– Ben Simon
Millennials, as a generation, are probably both more idealistic and more practical than previous generations. We care a lot about changing the world. We want to shop at businesses that take care of their employees and care about the environment and social responsibility. We want to make a good living, but the theory is no longer just “make a bunch of money and then give that money back;” it’s also “go off and do your own thing.” We have seen the growth of entrepreneurship, since entry barriers to entrepreneurship have been lowered with the internet, smart phones, and social media. That doesn’t just mean new businesses. It means that injustices that have persisted for hundreds of years are finally seeing a huge amount of hope. Growing up with that mindset, and around other people who share that mindset, has been a major influence for me and for my generation.
Millennials want a world where positive change is happening, and we care about a diverse array of issues. Although I wasn’t around, I believe that in the ’60s and ’70s, people cared about civil rights and Vietnam, and a few other issues really marked those decades. Today, young people are fired up about a much wider range of issues. It’s exciting to see people moving the needle on various causes.
A number of experiences made me care about hunger, poverty, and the environment before starting Food Recovery Network (FRN). When I was in high school, my dad met a man playing tennis at a neighborhood court. After playing together only a few times, this guy made a bold ask of my dad. He said he couldn’t afford to rent his own place. He had been sleeping at friends’ houses and was out of places to stay. He asked if he could crash with us for a short time; otherwise, he would be homeless.
My dad, barely knowing him, took him in, and this stranger became family, living with us for two years. We ate together and watched football together on Sundays. He had full-time employment at a grocery store, stocking shelves at night, making minimum wage even though he was in his 50s, and different circumstances kept him poor. For example, he didn’t have health care, so when a very serious medical issue came up, he avoided going to the hospital for as long as he could. The doctor said if he had waited another day he might have died. He left the hospital with tens of thousands of dollars of medical debt. Experiences like these changed my perspective. I started to think a lot deeper about societal systems, the privilege that I had, and the opportunity and responsibility to help open pathways for others to succeed.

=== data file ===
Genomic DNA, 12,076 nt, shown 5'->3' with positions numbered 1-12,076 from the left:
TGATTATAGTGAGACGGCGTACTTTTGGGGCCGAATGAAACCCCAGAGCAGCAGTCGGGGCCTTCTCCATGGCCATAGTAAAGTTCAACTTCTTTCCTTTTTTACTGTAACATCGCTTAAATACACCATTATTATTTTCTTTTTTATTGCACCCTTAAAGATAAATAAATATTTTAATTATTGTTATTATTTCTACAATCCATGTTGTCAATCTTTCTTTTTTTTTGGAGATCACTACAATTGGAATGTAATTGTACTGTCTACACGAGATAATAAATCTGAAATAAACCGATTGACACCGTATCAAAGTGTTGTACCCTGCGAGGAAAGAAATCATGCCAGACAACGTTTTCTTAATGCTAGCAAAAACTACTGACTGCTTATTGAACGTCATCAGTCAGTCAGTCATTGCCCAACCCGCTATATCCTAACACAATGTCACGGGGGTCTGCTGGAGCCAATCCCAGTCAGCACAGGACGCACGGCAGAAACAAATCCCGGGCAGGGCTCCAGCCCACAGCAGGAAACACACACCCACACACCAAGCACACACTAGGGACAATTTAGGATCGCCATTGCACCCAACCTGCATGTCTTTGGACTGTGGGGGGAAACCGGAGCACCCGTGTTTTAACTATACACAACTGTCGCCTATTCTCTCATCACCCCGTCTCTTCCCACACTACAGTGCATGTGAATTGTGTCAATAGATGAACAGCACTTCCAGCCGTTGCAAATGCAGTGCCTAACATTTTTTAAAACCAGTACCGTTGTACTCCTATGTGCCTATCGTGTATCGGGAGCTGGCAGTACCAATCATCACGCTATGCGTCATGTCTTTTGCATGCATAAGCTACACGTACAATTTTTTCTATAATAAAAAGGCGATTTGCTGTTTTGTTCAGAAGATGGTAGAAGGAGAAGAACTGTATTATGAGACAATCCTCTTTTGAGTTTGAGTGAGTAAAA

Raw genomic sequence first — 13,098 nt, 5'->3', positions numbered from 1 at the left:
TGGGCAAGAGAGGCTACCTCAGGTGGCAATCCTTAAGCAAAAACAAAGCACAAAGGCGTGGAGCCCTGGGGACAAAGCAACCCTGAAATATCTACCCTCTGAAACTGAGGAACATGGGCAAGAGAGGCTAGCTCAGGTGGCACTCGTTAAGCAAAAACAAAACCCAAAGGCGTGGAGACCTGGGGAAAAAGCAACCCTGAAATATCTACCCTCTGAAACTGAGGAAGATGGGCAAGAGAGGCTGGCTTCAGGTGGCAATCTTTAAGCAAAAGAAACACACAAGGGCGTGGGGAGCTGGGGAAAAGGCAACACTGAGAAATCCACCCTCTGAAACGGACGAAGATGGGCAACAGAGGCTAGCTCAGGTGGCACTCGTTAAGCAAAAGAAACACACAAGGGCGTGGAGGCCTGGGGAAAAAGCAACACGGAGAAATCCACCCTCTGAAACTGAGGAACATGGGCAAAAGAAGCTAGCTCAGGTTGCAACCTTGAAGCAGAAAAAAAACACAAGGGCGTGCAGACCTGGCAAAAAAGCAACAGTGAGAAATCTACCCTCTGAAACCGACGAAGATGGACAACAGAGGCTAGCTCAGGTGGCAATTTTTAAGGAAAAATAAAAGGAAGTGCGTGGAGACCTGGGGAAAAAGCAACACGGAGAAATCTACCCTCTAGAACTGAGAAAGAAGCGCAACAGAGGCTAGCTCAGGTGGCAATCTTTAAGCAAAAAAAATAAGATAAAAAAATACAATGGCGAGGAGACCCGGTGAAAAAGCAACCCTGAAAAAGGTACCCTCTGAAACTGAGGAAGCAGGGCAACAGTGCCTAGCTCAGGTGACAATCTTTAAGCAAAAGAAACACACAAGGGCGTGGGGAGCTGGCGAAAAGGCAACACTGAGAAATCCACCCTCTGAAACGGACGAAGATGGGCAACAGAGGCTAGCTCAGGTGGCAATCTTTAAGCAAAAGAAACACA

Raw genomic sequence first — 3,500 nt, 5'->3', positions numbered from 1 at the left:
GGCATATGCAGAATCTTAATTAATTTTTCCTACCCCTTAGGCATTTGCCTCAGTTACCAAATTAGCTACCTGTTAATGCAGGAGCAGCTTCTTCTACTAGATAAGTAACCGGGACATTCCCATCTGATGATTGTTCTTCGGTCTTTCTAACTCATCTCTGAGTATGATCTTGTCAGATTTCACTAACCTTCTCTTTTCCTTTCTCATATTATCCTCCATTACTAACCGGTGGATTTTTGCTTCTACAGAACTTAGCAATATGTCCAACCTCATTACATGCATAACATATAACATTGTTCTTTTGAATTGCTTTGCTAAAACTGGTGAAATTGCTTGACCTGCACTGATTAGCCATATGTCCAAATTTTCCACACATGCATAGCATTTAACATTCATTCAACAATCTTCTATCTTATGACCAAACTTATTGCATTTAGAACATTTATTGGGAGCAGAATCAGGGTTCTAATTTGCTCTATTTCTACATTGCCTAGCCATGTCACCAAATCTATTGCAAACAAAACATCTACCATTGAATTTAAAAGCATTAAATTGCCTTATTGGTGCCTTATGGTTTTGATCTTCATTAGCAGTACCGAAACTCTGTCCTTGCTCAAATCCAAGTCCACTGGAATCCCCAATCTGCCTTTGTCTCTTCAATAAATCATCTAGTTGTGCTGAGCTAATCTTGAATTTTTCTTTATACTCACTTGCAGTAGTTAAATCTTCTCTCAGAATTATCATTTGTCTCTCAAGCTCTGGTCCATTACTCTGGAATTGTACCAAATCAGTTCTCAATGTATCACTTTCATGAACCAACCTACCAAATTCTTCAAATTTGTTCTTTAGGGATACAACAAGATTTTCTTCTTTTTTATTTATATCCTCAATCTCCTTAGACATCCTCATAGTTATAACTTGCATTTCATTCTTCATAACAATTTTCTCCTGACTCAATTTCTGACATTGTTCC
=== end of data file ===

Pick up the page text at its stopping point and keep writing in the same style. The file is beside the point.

A few years later at University of Maryland, College Park, my friends and I led canned food drives and raised awareness about hunger. It set the stage for starting FRN when we learned how much food was being wasted in campus dining halls. We had relationships with local organizations, and knew there was a big need in the community for this food, and could not believe that UMD was wasting thousands of pounds of food every week. So we snapped into action and created the program.
We called our friends at other schools and told them about the impact we were making with this simple model of redistributing surplus food we called Food Recovery Network. Our friends started chapters at their schools and told their friends. The idea spread through word of mouth and coverage on media outlets like MSNBC, VH1 and Upworthy. A major turning point for us was receiving a $300,000, two-year investment from Sodexo Foundation in spring 2013 that allowed us to hire full-time staff to scale up our operation. Just 3 ½ years after our first chapter at UMD, we’re now at 115 colleges nationally and have donated over 625,000 pounds of food that otherwise would have been wasted. [As of July 2016, there are 192 chapters in 42 states, and 1,342,680 pounds of food have been recovered.]